Douglas DC-3 Dakota Owners' Workshop Manual

Published: January 3rd, 2012     
Product Image
Author: Paul and Louise Blackah
Reviewed by: Brian R. Baker - IPMS# 43146
Company: Zenith Press
ISBN #: 978-0-7603-4291-6
Other Publication Information: Hardcover, 8.5” x 11”, 160 pages, 250 color and 50 bw photos
Price: $28.00
Product / Stock #: 194817


The Douglas DC-3, with its numerous aliases, was probably the most famous and influential transport airplane ever made, and a case can be made for even more praise than that. First appearing in the mid-thirties, it became standard equipment for nearly all major airlines until the outbreak of World War II, and then the plane was mass-produced in very large numbers as a military transport. It was also produced in the Soviet Union and in Japan. DC-3s were very common sights at airports postwar as they continued in airline and corporate service for many years, and many are still flying throughout the world. A current aviation enthusiast who is unfamiliar with the DC-3 has to be a rare breed, as the plane is still famous today.

The Book

This book is not a definitive history of the DC-3 - that task has been accomplished by Jennifer Gradidge among others - but is rather a book dealing with the operation and maintenance of these airplanes, as well over 100 are still flying today. There is, however, considerable historical information on the development and service use of the DC-3. The author, an aircraft restoration expert associated with the RAF's Battle of Britain Memorial Flight, and who has been involved in the restoration and operation of several DC-3's, tackles the subject mainly from the British viewpoint. Nevertheless, a rather complete history of Allied use of the aircraft is presented, although there is no mention of Russian or Japanese wartime usage. In addition, the main thrust of the book is the Pratt and Whitney-powered versions, and little mention is made of Wright-powered versions that I helped load for Capital Airlines when I was in high school.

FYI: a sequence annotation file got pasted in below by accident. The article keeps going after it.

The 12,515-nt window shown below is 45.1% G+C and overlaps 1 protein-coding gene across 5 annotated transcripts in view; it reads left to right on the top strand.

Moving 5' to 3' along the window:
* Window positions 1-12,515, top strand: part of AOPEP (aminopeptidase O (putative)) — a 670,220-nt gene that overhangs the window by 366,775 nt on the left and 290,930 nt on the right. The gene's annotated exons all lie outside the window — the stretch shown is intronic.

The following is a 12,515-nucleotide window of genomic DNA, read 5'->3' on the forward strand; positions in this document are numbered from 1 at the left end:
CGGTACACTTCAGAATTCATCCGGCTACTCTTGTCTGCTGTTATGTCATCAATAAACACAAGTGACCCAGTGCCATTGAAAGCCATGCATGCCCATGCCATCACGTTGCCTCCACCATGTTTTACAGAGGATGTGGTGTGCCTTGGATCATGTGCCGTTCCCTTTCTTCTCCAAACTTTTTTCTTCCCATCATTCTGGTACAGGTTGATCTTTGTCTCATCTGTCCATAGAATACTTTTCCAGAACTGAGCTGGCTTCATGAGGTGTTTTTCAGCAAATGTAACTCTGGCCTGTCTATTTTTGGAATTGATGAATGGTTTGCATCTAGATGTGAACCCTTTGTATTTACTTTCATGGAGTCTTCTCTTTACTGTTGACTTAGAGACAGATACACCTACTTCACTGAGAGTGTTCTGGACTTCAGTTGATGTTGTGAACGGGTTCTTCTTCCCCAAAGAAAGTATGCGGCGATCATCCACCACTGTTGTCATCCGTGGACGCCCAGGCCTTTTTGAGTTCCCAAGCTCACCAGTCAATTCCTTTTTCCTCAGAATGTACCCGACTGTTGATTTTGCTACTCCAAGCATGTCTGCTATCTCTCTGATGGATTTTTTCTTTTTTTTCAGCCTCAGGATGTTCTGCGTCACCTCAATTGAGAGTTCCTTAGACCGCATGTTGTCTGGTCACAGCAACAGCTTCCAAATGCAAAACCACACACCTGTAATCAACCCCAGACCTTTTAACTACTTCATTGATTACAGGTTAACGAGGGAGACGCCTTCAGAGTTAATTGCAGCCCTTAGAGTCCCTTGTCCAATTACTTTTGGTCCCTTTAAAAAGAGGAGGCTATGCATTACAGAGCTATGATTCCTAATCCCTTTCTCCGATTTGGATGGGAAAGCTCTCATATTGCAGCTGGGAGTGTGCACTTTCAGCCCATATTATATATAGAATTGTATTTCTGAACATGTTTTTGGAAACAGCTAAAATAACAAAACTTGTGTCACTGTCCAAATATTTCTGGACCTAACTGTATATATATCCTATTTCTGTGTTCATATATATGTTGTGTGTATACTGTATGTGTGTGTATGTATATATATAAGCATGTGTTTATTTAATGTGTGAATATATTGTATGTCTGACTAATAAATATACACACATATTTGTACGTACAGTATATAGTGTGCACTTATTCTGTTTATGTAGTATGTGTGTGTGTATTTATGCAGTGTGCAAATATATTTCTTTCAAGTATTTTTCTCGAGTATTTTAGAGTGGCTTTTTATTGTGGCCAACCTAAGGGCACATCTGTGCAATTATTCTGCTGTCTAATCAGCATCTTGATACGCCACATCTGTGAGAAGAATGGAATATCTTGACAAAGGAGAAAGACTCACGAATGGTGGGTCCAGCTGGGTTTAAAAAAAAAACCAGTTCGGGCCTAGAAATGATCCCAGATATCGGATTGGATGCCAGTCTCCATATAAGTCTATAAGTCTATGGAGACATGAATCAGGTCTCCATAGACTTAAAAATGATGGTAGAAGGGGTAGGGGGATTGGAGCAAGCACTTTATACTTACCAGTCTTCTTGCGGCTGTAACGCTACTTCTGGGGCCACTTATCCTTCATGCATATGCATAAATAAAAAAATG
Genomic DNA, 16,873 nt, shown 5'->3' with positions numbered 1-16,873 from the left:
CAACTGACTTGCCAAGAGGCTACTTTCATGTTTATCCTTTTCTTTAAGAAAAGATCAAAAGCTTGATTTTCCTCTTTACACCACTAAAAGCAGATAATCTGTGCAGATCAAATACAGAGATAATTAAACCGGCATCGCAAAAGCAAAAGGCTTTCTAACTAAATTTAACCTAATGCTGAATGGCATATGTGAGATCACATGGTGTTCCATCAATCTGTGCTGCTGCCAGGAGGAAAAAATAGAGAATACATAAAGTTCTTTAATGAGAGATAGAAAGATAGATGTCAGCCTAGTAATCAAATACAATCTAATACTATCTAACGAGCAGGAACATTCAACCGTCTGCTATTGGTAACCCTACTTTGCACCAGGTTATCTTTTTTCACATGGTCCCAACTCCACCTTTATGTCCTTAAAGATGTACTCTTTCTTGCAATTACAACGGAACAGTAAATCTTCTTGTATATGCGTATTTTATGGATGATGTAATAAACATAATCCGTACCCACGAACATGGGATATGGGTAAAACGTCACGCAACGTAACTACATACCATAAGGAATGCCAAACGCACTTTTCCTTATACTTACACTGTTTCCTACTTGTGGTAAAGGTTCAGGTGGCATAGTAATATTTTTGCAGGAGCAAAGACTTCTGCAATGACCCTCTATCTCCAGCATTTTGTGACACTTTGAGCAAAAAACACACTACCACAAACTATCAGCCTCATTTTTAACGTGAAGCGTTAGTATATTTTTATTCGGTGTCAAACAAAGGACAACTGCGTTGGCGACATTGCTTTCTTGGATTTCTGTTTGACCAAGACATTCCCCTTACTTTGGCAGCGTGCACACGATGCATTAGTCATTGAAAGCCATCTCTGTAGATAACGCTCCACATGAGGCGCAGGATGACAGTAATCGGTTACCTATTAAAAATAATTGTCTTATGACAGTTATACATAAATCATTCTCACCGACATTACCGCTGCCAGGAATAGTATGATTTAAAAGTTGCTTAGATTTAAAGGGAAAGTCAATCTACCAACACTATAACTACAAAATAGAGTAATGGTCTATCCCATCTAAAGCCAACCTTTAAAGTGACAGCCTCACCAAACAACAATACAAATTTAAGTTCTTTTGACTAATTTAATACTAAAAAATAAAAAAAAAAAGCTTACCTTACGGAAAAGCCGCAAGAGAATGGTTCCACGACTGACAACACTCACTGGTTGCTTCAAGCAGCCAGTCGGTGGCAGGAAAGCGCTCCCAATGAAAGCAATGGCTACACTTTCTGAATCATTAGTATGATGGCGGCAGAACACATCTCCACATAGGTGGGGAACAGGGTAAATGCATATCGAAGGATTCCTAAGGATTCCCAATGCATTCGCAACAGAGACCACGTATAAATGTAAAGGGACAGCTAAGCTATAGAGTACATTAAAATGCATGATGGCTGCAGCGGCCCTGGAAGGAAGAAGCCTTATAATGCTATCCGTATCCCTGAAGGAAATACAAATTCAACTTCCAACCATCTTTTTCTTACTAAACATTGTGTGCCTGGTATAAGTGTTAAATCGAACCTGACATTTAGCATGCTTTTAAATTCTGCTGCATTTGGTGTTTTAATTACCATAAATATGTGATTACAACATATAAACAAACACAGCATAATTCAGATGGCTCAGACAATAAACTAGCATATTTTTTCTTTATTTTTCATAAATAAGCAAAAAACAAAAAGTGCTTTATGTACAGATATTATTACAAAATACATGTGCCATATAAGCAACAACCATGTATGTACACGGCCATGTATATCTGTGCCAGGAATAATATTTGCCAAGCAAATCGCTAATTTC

Probably the most interesting part of the book, from a pilot's perspective, is the account of the flight characteristics of the type. Having had a brother who flew the type in airline service, I was naturally interested in the procedures used to operate the DC-3, even though these were limited to what the RAF crews did when flying their Dakota to various air displays. However, an airplane of this complexity has to be flown in a certain way to preserve it, and the procedures sounded similar to those my brother related to me years ago.

Other sections of the book include a detailed description of the specifics of the airplane's systems, suggestions to individuals interested in owning and operating one, and issues of maintenance, rebuilding, and airframe preservation. Most of this, again, describes British procedures, but the whole idea is to convey to the reader the feeling of owning, operating, and maintaining such a complex vintage aircraft. This it does extremely well. This is an author who has excellent writing skills.

I found the book fascinating and fun to read, a break from the usual history of military types and their operational careers. It contains everything you could possibly want to know about owning and operating a DC-3, and probably a whole lot more. If you are interested in DC-3's, this is a good book to have. Highly recommended.

Thanks to John Wurm of Zenith Press and Steve Collins of IPMS/USA for the review copy. I will treasure it.

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